Central Rotunda - Mathematics and Physics
- John Mosley's Caption
- Allegory and History
- Monumental Men
From Mosley's pamphlet, "The Hugo Ballin Murals at the Griffith Observatory" (Los Angeles: Published by the Griffith Observatory, Department of Parks and Recreation, City of Los Angeles, 1998):
“From left to right, the Greek mathematician Poppus of Alexandria holds entwined circles and a triangle. The Greeks developed geometry some 2500 years ago. Behind him is an ibis, which Egyptians identified with the god Thoth, measurer of time and inventor of numbers.
The Arab studying the slab celebrates the contributions of his culture to mathematics, specifically the Arabic numbers we still use today (and which replaced the cumbersome Roman numerals), algebra (an Arabic word and an Arabic invention), and the transmission to Europe of the Hindu concept of zero (which makes decimal notation possible).
The seated man surrounded by experimental apparatus represents physics, the study of matter and energy. He gazes into the murky unknown, perhaps looking for inspiration in understanding how nature works. The little figure above him is descending amid rays to earth from the infinite.
Continuing to the right, Sir Isaac Newton (1642-1727) derived the law of gravity, explained the spectrum of light, and developed the important branch of mathematics known as calculus. He gazes into a globe while facing three medieval students of ‘natural philosophy,’ as physics was then called. The student in the foreground holds a jar of water with a cloth in it to represent capillary action. The second student drops the ball to illustrate gravity. The third holds a horseshoe magnet, and behind him is a magnetic needle pointing north.”
As in Ballin's other panels at the Griffith Observatory, most of the figures in this panel represent famous scientists, each depicted holding props and wearing costumes signifying his identity. Perhaps most interesting in this panel, however, is Ballin's inclusion of the symbolic character seated in the center. The allegorical figure bears striking similarity to others he painted in the period: he wears ordinary, everyday clothes that reveal his muscular body, thereby representing the common man. Here, this "average Joe," surrounded by technologies like those on display at the observatory, seeks inspiration and understanding. Ballin uses another, smaller allegorical figure and rays of light descending from above to represent divine inspiration, as he did in several of his other murals.
That Ballin placed this "average Joe" at the center of the panel suggests that he agreed with Griffith's populist notion that “awareness of the heavens was linked to self-development” and that making science more accessible to the public could “revolutionize the world."1 True, most of the figures in the painting are "great men" whose prolific contributions to mathematics and physics helped to create the modern world. But Ballin's inclusion of the central figure also relayed his belief that the "Advancement of Science" and society more broadly depended on the inspiration and ideas of "average Joes" as much as it did those of "great men." Ballin designed his murals to educate and elevate the public who visited the observatory and clearly believed his murals served a public purpose. Their classical style and composition differed sharply from murals painted by others in Los Angeles at the time and he rejected the trend towards "eclectic public modernism" among his peers, but as this panel shows, Ballin shared some of their impulse to represent everyday people and reflect the experiences of the public who would visit the observatory.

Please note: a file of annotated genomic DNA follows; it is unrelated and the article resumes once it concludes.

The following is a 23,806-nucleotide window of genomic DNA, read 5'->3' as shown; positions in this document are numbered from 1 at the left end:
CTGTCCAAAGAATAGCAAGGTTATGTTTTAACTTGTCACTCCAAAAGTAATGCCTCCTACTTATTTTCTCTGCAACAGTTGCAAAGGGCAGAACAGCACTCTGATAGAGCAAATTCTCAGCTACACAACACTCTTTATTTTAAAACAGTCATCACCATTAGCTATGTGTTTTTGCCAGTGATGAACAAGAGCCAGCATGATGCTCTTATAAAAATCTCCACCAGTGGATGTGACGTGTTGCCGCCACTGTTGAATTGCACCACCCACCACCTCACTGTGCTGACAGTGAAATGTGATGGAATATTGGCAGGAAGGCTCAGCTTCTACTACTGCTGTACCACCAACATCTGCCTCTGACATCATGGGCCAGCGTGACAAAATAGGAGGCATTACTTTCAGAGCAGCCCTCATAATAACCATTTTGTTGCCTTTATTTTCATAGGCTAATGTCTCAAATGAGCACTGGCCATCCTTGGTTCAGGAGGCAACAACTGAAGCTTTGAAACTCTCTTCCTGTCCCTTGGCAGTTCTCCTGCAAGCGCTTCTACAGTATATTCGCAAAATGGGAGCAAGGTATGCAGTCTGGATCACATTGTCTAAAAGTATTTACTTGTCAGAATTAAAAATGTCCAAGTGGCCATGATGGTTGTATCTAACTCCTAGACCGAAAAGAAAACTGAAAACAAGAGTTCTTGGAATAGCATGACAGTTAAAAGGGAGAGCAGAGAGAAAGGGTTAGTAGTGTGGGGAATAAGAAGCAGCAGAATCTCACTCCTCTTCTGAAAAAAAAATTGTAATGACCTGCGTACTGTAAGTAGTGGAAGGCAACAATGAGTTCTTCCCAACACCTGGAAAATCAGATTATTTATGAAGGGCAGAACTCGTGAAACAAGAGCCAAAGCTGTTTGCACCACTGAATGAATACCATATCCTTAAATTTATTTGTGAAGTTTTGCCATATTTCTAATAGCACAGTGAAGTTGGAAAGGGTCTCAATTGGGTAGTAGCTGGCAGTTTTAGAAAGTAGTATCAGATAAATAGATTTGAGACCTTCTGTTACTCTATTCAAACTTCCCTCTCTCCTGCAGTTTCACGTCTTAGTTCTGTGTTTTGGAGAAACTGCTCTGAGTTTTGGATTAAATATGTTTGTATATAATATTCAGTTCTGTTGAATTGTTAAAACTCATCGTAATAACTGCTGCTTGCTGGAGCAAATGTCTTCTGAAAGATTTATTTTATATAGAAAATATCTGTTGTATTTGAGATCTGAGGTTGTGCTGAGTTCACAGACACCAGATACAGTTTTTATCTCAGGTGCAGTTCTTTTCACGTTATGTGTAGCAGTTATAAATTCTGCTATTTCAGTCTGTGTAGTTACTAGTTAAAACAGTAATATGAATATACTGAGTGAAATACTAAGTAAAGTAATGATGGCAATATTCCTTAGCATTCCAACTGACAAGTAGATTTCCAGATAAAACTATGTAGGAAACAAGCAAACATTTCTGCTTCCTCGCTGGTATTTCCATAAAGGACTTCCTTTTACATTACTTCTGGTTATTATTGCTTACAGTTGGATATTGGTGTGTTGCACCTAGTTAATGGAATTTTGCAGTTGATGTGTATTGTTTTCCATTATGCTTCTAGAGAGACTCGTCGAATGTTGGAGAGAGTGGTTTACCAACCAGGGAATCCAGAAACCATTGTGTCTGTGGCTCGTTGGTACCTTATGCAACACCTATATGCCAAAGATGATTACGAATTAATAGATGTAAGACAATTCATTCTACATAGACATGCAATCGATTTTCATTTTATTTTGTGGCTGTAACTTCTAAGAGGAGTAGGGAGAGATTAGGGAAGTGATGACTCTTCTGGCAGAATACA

In addition to including an allegorical representation of the common man in this panel, Ballin also honored the contributions of Greek, Egyptian, Arabic and Hindu scientists alongside perhaps the most famous physicist at the time, Sir Isaac Newton. Like other murals in the observatory, Ballin's representation here shows that he believed properly educating the public about the history of science demanded that they be informed about the multicultural, interethnic influences on "the Advancement of Science," not simply the contributions of famous Anglo Europeans like Newton. Rather than offer a triumphalist version of the history of science that underscored the inherent intellectual superiority of western civilization, Ballin's murals remind visitors that "modern" science would not exist without the "advancements" made by scholars and scientists of other, non-western societies. In doing so, Ballin showed a desire to represent all of Los Angeles' multiethnic residents, suggesting the ideals about representation and public art popular among the artists who embraced "eclectic public modernism" in the 1930s influenced his work.
Caption excerpted from John Mosley's pamphlet, "The Hugo Ballin Murals at the Griffith Observatory" (Los Angeles: Published by the Griffith Observatory, Department of Parks and Recreation, City of Los Angeles, 1998).
1. Mike Eberts, Griffith Park: A Centennial History (Los Angeles: Historical Society of Southern California, 1996), p. 90.
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